With 40+ years in martial arts training and scholarly research into eastern philosophy and history, my fight scenes are the result of a lifetime of work in the field. Having watched action films from all over the world, time and time again, I have tried to distill my scenes into a simple formula: attack and react.

American action scenes are always too heavily edited, and the use of shaky cameras to cover up unskilled actors is a joke. Asian films are top notch, but some of the sequences become so elaborate American audiences are turned off. What Bruce Lee did, and why he was so successful the world over, is that he combined the best elements of east and west to create emotionally charged action scenes.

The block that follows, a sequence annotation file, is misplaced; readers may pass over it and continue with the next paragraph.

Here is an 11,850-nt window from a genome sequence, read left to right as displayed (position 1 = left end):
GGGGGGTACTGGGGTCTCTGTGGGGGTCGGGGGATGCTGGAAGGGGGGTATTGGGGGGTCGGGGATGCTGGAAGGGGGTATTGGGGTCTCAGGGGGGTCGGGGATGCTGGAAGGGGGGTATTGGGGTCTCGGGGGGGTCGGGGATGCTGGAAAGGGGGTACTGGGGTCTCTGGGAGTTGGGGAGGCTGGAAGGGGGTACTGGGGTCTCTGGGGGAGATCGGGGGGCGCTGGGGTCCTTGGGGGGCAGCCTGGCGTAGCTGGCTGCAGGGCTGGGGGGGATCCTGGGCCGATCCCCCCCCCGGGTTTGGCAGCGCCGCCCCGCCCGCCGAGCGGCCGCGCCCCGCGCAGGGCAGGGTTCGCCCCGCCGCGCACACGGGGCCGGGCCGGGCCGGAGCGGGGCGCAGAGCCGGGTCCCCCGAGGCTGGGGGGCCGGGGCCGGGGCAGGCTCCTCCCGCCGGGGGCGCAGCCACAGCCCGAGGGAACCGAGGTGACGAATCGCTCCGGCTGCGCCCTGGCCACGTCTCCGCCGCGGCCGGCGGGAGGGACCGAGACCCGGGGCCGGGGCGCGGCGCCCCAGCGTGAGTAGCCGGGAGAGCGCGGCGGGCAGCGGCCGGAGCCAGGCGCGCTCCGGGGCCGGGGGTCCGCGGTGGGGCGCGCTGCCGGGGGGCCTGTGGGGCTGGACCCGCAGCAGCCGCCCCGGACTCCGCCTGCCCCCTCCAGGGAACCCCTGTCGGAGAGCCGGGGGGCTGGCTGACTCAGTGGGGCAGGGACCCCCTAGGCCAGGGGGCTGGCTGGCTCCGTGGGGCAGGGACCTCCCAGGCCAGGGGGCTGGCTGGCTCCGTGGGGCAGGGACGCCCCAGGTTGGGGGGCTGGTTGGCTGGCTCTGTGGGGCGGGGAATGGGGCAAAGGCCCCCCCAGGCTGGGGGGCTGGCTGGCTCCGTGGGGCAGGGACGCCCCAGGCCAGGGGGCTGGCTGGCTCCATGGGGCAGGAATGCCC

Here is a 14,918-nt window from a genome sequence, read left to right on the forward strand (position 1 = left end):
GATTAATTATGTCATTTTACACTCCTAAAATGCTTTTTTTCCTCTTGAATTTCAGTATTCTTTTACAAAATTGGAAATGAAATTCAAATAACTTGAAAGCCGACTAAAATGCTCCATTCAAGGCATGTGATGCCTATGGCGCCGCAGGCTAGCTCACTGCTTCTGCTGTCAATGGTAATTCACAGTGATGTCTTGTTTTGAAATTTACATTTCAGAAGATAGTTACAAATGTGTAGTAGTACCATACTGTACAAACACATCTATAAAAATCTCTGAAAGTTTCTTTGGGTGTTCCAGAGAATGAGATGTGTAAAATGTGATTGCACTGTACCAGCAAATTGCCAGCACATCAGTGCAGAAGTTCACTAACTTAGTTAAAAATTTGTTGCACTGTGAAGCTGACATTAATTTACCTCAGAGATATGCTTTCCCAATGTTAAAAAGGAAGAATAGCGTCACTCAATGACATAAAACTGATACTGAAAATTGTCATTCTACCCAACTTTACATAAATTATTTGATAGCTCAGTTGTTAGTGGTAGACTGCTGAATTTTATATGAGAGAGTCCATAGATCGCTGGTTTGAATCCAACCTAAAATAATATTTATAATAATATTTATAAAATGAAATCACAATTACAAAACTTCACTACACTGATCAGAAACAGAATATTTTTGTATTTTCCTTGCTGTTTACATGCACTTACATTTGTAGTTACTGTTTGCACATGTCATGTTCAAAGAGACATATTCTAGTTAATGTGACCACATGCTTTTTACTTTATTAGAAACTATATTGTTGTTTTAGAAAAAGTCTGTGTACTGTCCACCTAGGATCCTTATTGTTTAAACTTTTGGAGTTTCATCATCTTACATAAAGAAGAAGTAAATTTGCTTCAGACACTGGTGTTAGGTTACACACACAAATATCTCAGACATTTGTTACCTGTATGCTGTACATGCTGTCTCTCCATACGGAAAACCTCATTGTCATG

In my mind, it is easier to train an actor to be a fighter than the reverse. Martial artists typical have too much ego and cannot separate reality from fiction. They want to be "the tough guy" on set. Bruce Lee Jr! King of the hill! I can beat William Lee in a kung fu death match!

But can you complete this fight scene and make the movie work? God, spare me.

I cannot tell you the number of times big name martial arts guys strut on to set with all the ego and hubris one could fight into an oversized ego, and when it came time to do the scene, they were lost. I enjoy asking them “Okay, any ideas for this fight scene?” After ten minutes of hemming, hawing and shitting themselves, I step in and in less than five minutes there are, indeed, Bruce Lee Jr!!!

Hooray!!! LOL

Actors, on the other hand, are more open minded and more willing to listen to my direction. The bottom line is, you are always IN character, EVEN AS you fight. Some how some way, you as an actor have to synthesize all of these elements into your role. Just to FIGHT, with no part of your being involved is unacceptable, it shows on screen when you can see an actor thinking about fighting, as opposed to immersing his being into the fight. As Bruce Lee once said: